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I'm hoping someone can help me? I'm trying to populate a MySQL database using Python 2.7 and the MySQLdb library. I've written the sample script below but no matter what I try, I can't get it to work.

The code runs without an error (it prints the 'Done' when I run the code but that's it) and when I try the query directly in phpMyAdmin it works fine, for some reason I can't get it to work from within Python.

Have I missed something? Is there something I need to activate in phpMyAdmin to get it to work? I've been searching around for most of the afternoon for an answer, when other people have similar problems though they tend to get error messages (which I don't).

import MySQLdb

# Define the database access details
DB_HOST = "localhost"
DB_USER = "username"
DB_PASSWORD = "secretpassword"
DB_NAME = "TestDatabase"

# Establish the connection to the database
db = MySQLdb.connect(
cur = db.cursor()

Query = "INSERT INTO SearchResults ( `TimeStamp`, `SearchTerm`, `SearchResult`) VALUES ('2013-06-22 17:28:09', 'TestSearchTerm', 'Test Search Result');"


This is my first experience with any of this so if I've overlooked something obvious, please forgive me! Any help would be appreciated!

share|improve this question
Try calling db.commit() after cur.execute(Query). – unutbu Jun 22 '13 at 17:11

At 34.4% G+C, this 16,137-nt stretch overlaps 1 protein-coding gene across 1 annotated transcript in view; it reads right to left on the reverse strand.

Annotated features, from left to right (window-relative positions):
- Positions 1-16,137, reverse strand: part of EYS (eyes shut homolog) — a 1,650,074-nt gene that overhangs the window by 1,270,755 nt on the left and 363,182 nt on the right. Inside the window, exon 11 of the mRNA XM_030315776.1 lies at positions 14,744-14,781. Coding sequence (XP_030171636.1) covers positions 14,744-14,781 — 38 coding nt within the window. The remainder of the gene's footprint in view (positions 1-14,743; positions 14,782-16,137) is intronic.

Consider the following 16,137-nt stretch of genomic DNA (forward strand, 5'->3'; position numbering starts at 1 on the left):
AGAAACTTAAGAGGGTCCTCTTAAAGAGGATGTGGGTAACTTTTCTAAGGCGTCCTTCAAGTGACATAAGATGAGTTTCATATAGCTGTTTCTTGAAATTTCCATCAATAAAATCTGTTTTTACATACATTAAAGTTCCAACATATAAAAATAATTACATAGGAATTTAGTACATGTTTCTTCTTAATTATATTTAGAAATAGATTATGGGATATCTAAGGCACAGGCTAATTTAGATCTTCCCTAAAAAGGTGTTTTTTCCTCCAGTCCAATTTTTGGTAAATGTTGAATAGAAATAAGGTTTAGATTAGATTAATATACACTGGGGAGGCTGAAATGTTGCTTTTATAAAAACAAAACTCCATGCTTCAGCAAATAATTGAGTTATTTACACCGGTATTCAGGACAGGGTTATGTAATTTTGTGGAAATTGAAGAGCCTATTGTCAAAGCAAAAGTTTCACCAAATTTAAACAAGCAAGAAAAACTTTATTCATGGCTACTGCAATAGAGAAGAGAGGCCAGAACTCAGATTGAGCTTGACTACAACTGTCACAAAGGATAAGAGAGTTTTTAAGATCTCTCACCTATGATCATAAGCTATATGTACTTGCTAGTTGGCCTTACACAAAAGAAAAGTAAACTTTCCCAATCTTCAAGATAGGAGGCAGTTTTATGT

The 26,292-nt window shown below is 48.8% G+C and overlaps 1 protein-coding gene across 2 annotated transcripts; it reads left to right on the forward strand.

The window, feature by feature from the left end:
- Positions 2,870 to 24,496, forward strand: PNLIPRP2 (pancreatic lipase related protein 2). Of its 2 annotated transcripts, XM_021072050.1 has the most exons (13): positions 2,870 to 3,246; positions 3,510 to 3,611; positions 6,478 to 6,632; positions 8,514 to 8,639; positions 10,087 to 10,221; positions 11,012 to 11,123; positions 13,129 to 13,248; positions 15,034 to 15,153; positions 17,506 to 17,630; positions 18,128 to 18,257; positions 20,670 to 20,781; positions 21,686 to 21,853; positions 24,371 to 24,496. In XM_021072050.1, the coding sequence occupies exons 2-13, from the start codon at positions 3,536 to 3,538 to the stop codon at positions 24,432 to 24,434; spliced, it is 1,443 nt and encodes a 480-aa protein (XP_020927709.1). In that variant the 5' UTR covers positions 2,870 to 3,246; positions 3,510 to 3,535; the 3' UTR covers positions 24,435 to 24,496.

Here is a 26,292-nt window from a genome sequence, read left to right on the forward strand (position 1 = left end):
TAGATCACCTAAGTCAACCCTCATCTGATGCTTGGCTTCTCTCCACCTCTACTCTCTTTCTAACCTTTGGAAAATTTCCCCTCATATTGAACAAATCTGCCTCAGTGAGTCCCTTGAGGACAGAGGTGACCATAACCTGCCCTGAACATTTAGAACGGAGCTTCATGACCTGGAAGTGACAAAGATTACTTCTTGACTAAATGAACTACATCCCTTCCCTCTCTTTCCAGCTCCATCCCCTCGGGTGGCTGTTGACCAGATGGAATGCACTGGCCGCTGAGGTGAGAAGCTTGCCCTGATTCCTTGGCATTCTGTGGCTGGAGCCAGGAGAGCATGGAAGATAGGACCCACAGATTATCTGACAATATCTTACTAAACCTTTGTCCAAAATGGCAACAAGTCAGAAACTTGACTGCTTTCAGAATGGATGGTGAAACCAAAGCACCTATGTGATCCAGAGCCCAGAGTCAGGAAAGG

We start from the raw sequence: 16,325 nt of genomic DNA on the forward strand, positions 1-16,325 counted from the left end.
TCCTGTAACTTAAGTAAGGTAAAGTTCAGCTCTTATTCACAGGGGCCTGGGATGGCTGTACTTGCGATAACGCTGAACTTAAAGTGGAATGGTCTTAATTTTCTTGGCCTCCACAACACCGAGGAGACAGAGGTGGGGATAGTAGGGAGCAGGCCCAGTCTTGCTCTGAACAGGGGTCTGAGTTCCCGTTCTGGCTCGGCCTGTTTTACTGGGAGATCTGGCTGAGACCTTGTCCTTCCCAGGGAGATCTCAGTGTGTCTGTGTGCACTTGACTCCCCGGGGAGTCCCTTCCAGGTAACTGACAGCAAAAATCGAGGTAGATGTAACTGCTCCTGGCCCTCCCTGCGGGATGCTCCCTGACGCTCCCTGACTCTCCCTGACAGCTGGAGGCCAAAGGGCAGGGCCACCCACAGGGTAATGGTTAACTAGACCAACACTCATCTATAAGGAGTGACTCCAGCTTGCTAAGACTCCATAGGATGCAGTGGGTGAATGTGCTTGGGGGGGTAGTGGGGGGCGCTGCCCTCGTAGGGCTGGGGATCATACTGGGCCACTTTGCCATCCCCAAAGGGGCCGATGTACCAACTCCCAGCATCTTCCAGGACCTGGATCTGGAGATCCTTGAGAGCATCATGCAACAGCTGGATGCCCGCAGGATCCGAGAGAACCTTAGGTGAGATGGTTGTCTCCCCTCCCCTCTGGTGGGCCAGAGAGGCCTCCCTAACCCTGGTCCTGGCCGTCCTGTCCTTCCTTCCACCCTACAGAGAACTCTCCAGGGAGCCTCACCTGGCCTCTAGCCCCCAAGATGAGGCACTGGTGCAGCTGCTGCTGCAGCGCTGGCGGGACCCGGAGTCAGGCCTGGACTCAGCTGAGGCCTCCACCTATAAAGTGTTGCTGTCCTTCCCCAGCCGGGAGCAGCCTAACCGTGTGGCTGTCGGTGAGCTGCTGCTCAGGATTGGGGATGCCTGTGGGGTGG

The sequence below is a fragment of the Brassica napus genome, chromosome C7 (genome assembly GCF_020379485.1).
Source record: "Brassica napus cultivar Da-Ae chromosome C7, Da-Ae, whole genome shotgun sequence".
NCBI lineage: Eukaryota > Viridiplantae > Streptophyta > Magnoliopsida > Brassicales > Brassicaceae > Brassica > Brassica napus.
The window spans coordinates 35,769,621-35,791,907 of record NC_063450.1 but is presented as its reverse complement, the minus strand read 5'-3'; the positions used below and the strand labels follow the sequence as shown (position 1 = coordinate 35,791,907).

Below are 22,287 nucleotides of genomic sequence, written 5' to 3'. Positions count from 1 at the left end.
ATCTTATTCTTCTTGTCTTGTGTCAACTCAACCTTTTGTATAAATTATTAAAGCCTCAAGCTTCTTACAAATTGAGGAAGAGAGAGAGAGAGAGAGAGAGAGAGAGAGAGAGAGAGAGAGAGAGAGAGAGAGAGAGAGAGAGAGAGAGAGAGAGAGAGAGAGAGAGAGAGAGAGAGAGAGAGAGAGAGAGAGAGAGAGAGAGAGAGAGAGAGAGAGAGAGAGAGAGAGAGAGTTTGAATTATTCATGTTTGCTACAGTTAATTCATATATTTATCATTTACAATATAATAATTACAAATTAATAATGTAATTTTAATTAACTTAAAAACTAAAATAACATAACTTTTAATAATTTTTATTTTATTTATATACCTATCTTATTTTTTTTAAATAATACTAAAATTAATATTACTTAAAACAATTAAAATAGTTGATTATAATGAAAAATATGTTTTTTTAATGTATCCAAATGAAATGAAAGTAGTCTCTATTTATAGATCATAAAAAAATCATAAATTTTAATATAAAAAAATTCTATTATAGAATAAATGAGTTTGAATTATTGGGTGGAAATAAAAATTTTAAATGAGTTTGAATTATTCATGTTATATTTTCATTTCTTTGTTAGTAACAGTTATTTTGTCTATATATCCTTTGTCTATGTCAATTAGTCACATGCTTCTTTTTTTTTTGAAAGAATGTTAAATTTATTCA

duplicate… – Sylvain Leroux Jun 22 '13 at 17:15
the db.commit() worked, thanks for the help! – AdamDynamic Jun 22 '13 at 22:45
up vote 2 down vote accepted

You probably have to commit()your changes.

As this is your "first experience" some explanations:

Depending on the capabilities of your "database engine", when you modify your data, your changes are not immediately visible to the "outside world". Loosely speaking, your changes are "private" to your database connection.

This is a very important feature. Among others, this has for benefits to allow you to do several modifications -- and "publish" them all at once. An other benefit is, if at some point you decide the modifications are not valid, you could "cancel" them without having disturbed any other user of your database.

One minor drawback of that, is you have to explicitly commit your change once your are ready to publish them. Otherwise, they just vanish once the connection is closed. You also have to opportunity to set "autocommit" -- that is there will be an implicit commit after each request to the DB. Depending on your needs this could be an option. To summarize:

  • to "publish" your change to the DB: use db.commit(),
  • to "cancel" your changes to the DB: use db.rollback() or just close the connection without commit,
  • to commit implicitly after each request: db.autocommit(True)

DBA and other database experts will probably yell at me for the oversimplification of the above paragraphs. But I hope that will help you to understand what was going on !

share|improve this answer
Knew it would be something small and stupid. Thanks for the help! – AdamDynamic Jun 22 '13 at 22:44

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